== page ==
Diagnostic radiology had a 16.8% unmatched rate, while plastic surgery had a 37.3% unmatched rate among US seniors

Training Path: Residency

Plastic surgery requires completing a five to six-year residency program accredited by the Residency Review Committee for Plastic Surgery (RRC-PS). Radiology involves a five-year radiology residency.

A radiology residency is typically less competitive than a plastic surgery residency. Your USMLE scores, med school, and research are the main things for residency applications. Research is also a big thing for fellowship applications, and your residency program counts more, but your USMLE scores matter much less.

Plastic Surgery vs. Radiology: Work-Life Balance

Work-life balance is a crucial factor for many medical professionals. Radiologists often enjoy a better work-life balance due to the nature of their work. They usually have predetermined working hours, leading to more predictable schedules. However, it’s worth mentioning that this also means radiologists are thought to be more easily replaced, as they don’t typically maintain a panel of patients like their plastic surgery counterparts.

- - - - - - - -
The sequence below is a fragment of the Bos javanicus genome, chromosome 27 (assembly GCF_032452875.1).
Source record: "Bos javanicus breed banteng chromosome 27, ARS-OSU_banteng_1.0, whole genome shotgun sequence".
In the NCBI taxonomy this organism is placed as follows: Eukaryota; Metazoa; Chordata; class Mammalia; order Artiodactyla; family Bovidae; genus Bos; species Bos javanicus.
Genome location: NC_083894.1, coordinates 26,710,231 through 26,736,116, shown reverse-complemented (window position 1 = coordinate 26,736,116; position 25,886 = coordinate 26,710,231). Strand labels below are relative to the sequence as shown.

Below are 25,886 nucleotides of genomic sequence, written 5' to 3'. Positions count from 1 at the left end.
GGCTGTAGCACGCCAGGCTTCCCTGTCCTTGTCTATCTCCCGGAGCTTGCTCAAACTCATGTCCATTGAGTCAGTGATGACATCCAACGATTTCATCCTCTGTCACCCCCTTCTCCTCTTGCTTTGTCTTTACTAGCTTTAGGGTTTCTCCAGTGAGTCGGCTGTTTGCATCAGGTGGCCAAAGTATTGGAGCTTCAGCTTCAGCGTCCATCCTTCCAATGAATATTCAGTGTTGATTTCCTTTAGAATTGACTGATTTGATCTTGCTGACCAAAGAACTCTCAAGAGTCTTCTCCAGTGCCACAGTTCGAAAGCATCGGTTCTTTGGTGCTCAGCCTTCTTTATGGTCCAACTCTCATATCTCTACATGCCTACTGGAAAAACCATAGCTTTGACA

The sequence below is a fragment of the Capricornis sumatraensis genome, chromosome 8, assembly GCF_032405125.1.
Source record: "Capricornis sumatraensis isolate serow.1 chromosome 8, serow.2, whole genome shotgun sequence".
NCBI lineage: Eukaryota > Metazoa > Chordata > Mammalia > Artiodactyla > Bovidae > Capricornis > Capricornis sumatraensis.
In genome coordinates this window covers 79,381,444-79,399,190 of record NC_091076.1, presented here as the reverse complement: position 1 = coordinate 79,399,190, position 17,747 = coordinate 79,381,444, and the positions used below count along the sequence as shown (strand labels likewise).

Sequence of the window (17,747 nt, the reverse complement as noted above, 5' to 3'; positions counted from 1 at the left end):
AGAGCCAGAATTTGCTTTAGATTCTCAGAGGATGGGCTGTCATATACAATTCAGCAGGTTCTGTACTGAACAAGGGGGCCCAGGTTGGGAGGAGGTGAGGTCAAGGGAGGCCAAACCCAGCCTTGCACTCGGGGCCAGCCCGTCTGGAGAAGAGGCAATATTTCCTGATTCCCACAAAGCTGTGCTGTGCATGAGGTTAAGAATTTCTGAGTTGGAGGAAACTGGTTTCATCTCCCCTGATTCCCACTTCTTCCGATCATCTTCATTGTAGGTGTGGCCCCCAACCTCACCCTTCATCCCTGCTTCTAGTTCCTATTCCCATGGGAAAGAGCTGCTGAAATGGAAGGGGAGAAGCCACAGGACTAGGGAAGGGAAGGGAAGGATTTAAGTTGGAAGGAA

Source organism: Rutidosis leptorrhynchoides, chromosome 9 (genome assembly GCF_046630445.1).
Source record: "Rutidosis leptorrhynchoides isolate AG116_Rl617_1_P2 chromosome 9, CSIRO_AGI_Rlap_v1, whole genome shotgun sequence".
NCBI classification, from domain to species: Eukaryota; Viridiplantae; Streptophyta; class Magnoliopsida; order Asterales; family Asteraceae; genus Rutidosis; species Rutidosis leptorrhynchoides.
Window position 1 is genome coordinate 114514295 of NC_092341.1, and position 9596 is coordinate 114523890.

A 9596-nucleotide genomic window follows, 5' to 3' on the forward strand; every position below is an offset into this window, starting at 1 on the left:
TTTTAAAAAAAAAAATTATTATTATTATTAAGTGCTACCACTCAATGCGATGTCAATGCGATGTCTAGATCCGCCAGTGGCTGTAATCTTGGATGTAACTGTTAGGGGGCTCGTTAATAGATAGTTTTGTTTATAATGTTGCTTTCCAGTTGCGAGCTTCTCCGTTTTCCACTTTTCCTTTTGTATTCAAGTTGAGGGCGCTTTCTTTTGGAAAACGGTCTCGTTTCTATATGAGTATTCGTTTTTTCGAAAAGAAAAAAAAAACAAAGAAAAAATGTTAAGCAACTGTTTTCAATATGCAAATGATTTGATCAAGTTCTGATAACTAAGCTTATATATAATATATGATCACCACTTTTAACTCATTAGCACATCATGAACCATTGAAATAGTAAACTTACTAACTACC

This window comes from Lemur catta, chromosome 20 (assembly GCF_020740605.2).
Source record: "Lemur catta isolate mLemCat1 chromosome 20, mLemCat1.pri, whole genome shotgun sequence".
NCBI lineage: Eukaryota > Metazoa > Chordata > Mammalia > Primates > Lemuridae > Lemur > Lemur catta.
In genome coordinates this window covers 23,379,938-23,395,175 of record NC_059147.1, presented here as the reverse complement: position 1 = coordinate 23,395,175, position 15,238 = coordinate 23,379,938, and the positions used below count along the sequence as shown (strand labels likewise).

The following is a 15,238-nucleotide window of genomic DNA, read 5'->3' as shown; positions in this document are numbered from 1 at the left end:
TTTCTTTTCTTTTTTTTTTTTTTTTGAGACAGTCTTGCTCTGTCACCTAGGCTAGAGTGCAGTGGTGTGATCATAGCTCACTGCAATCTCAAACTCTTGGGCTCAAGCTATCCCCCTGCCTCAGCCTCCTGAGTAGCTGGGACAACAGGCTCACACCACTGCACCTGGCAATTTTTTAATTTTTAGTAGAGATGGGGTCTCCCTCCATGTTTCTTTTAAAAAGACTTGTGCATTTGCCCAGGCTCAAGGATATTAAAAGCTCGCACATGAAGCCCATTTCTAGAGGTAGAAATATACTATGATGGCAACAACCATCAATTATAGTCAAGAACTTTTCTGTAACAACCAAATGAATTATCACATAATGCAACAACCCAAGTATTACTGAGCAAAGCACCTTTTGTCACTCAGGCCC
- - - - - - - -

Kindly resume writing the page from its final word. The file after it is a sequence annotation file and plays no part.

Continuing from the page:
In comparison, plastic surgeons often have demanding surgical schedules and may work long hours in the operating room. They may also be on-call for emergencies such as trauma or burn accidents.

On average, plastic surgeons and radiologists work 52.2 and 49.6 hours per week, respectively, ranking them in the middle of medical specialties.

Estimated Physician Weekly Working Hours by Medical Specialty in the US

Plastic surgeons work an average of 52.2 hours per week, while radiologists work slightly fewer hours, at 49.6  hours per week.

Plastic surgeons and radiologists spend an estimated 11 hours per week on administrative paperwork tasks, ranking them near the lower end of all medical specialties.

Estimated Physician Admin/Paperwork Hours by Medical Specialty in the US

Both plastic surgeons and radiologists work on admin/paperwork an average of 11 hours per week.

Training Duration and Subspecialties